Growing R&D Collaboration of Japanese Firms and Policy Implications for Reforming the National Innovation System1
Kazuyuki Motohashi ()
Asia Pacific Business Review, 2008, vol. 14, issue 3, 339-361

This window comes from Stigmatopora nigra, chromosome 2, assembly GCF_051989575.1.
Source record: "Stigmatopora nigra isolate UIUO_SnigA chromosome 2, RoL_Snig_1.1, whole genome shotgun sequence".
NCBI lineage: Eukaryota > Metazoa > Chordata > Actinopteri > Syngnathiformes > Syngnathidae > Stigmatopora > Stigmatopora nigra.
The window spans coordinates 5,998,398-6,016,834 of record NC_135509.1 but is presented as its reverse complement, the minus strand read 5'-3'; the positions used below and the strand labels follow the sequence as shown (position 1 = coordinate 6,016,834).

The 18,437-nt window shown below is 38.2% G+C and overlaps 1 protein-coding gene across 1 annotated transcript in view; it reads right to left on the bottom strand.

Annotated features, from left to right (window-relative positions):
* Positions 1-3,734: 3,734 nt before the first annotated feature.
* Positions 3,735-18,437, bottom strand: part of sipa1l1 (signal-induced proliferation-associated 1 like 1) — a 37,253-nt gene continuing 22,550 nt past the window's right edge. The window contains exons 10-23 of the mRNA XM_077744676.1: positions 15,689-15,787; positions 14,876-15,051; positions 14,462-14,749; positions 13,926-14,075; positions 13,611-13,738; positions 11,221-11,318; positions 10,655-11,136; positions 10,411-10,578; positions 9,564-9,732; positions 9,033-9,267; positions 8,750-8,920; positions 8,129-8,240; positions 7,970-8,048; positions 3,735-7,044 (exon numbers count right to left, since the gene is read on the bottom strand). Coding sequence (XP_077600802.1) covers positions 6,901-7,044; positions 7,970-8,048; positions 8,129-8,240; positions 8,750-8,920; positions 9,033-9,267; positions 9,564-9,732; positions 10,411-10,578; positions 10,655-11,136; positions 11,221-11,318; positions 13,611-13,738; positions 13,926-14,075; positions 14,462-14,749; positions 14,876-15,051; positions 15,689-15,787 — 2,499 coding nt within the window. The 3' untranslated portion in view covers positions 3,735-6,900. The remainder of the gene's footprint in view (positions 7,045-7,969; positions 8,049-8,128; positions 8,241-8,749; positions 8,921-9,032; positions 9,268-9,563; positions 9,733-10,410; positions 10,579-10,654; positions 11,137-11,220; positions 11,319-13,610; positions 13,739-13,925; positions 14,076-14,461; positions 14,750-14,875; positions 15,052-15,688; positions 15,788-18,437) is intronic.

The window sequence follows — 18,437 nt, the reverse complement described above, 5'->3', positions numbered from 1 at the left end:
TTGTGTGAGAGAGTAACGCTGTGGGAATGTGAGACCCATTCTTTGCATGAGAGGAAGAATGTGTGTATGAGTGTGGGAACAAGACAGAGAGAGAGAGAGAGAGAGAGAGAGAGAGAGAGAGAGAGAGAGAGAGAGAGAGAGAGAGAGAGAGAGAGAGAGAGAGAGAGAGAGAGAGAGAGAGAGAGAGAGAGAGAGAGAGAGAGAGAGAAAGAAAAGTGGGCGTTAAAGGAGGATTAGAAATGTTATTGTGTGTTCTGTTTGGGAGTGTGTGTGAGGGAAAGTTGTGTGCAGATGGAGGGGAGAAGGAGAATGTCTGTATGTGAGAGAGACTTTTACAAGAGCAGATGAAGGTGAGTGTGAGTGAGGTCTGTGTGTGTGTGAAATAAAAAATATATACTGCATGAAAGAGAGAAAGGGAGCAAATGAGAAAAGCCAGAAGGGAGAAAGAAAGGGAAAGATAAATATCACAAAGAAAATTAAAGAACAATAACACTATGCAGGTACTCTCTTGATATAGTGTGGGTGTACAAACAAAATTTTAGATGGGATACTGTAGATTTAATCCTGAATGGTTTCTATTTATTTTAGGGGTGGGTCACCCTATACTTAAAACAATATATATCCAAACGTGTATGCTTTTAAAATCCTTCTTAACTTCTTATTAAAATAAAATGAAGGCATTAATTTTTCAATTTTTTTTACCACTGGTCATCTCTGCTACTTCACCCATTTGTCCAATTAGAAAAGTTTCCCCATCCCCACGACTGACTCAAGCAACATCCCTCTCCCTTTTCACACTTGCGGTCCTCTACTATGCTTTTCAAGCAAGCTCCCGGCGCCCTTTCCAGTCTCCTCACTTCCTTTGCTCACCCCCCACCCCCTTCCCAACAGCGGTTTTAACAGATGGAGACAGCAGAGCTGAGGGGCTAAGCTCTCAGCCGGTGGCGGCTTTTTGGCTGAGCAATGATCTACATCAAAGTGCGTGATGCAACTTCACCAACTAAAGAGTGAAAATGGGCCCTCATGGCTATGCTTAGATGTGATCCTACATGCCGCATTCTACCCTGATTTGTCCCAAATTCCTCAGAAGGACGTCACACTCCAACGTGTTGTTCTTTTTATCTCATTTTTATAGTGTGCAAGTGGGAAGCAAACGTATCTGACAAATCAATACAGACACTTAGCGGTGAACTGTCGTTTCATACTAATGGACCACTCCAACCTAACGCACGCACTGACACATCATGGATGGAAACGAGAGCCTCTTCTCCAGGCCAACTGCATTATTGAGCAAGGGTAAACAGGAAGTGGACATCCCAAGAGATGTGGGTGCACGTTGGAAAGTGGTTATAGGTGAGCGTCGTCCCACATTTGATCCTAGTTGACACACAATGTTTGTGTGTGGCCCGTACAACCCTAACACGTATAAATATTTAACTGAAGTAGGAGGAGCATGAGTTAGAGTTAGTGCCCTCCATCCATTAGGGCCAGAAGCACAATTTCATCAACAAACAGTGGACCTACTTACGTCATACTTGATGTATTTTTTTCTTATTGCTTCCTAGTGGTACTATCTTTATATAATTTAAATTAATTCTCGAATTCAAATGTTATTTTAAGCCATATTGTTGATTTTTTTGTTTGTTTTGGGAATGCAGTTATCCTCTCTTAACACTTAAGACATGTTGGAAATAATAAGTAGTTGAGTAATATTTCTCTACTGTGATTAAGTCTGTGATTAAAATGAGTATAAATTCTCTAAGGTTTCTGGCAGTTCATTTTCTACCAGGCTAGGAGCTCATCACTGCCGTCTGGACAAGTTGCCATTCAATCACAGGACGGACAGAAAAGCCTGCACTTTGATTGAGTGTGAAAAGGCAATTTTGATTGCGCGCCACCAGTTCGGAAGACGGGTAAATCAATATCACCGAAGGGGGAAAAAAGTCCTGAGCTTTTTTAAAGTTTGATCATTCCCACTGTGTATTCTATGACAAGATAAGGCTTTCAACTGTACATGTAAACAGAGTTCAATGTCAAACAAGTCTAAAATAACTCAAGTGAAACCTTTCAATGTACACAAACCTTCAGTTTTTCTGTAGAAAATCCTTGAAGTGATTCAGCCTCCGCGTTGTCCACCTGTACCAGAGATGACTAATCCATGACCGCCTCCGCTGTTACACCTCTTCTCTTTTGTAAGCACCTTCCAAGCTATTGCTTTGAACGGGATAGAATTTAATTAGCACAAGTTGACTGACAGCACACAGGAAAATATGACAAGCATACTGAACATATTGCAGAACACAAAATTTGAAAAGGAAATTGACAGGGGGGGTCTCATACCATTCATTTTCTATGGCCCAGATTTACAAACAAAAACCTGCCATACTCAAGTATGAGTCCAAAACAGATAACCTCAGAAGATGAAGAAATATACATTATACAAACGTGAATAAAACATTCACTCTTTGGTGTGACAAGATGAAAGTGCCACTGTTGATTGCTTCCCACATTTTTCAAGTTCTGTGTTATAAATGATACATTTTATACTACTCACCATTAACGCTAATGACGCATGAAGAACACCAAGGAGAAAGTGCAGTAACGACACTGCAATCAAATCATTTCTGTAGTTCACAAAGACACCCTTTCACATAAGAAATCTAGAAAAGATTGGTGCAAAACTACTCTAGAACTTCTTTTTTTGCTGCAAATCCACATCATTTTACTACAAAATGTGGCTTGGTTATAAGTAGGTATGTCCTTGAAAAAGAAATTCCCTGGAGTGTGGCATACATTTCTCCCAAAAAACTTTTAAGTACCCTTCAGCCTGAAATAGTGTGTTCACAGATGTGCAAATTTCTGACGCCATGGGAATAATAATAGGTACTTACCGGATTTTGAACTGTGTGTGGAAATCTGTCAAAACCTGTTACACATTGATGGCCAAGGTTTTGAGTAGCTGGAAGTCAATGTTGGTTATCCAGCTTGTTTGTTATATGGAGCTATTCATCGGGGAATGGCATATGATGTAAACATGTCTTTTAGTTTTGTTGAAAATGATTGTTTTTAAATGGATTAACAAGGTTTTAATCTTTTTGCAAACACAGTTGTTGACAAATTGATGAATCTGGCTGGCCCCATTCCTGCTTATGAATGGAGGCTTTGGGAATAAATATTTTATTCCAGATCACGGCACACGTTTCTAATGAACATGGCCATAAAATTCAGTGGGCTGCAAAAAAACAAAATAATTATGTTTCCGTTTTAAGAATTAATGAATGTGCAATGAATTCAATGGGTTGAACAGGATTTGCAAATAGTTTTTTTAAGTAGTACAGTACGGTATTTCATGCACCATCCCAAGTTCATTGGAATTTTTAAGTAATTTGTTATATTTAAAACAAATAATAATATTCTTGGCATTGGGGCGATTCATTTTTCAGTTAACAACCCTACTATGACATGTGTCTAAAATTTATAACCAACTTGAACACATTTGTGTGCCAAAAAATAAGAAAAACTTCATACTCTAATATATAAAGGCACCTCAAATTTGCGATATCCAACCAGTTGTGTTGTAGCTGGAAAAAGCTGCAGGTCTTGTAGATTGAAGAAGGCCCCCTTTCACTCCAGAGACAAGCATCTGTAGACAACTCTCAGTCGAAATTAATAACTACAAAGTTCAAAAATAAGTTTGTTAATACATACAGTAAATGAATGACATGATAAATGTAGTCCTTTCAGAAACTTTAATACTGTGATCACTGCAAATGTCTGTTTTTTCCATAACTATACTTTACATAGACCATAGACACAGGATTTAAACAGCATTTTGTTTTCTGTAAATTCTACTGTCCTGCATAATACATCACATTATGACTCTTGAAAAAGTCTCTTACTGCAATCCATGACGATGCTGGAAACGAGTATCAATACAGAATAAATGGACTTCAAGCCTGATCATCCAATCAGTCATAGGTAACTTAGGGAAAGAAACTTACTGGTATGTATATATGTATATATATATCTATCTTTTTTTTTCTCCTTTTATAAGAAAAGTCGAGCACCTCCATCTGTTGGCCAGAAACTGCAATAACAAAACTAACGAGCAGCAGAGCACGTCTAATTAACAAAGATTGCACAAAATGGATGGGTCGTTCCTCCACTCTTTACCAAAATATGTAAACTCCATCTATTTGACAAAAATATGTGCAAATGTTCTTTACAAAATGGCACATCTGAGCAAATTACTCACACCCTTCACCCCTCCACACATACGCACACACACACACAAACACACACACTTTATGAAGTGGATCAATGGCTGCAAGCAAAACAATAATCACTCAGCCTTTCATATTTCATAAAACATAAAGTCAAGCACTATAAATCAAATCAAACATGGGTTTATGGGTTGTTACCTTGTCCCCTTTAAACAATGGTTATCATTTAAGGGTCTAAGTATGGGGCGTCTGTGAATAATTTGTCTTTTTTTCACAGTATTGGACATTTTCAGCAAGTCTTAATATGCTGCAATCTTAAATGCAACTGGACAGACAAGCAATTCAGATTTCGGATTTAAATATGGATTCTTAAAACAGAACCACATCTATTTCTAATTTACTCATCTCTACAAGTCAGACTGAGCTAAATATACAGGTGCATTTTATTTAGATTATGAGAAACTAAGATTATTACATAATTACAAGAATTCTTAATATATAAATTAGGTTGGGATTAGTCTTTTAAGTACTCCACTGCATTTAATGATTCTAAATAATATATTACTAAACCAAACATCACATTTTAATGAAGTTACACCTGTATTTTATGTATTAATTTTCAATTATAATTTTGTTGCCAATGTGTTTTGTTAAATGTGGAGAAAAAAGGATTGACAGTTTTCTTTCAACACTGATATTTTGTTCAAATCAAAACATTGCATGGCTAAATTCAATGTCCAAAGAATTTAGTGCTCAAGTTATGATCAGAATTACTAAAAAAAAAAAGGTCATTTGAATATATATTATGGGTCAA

Japan's innovation system is often characterized as one dominated by in-house research and development (R&D) by large firms, but recently, more and more firms are involved in R&D collaborations due to the vigorous international innovation competitions and the increasing complexity of R&D. This study examines the role of small and medium sized enterprises (SMEs) in this change, by performing quantitative analyses using RIETI's R&D External Collaboration Survey. First, it is found that SMEs have gained high R&D productivity through university industry collaborations (UICs). Absorptive capacity theory suggests large firms with internal R&D resources are good at UIC activities as well. However a growing trend of UICs is found in small firms or new technology-based firms (NTBFs), which focus on focused R&D such as specific product development projects. Furthermore, these types of small firms play an important role as partners of large firms' R&D collaborations. For large enterprises that are increasingly selecting and focusing on areas of in-house R&D, there is a great incentive to collaborate with NTBFs with unique technologies. In this sense, NTBFs play a central role in changing Japan's national innovation system from an in-house system to a network based one. Policy implications for accelerating this change are also discussed.
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